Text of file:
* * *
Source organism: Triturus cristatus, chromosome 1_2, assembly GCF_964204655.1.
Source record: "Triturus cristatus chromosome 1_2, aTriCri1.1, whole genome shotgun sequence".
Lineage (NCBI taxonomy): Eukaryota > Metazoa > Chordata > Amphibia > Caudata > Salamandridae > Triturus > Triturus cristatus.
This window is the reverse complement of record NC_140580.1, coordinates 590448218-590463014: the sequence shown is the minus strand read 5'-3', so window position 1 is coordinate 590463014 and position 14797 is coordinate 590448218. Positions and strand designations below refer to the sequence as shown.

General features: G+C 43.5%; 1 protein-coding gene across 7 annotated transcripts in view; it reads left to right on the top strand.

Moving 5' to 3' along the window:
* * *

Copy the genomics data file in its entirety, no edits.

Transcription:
Source organism: Triturus cristatus, chromosome 1_2, assembly GCF_964204655.1.
Source record: "Triturus cristatus chromosome 1_2, aTriCri1.1, whole genome shotgun sequence".
Lineage (NCBI taxonomy): Eukaryota > Metazoa > Chordata > Amphibia > Caudata > Salamandridae > Triturus > Triturus cristatus.
This window is the reverse complement of record NC_140580.1, coordinates 590448218-590463014: the sequence shown is the minus strand read 5'-3', so window position 1 is coordinate 590463014 and position 14797 is coordinate 590448218. Positions and strand designations below refer to the sequence as shown.

General features: G+C 43.5%; 1 protein-coding gene across 7 annotated transcripts in view; it reads left to right on the top strand.

Moving 5' to 3' along the window: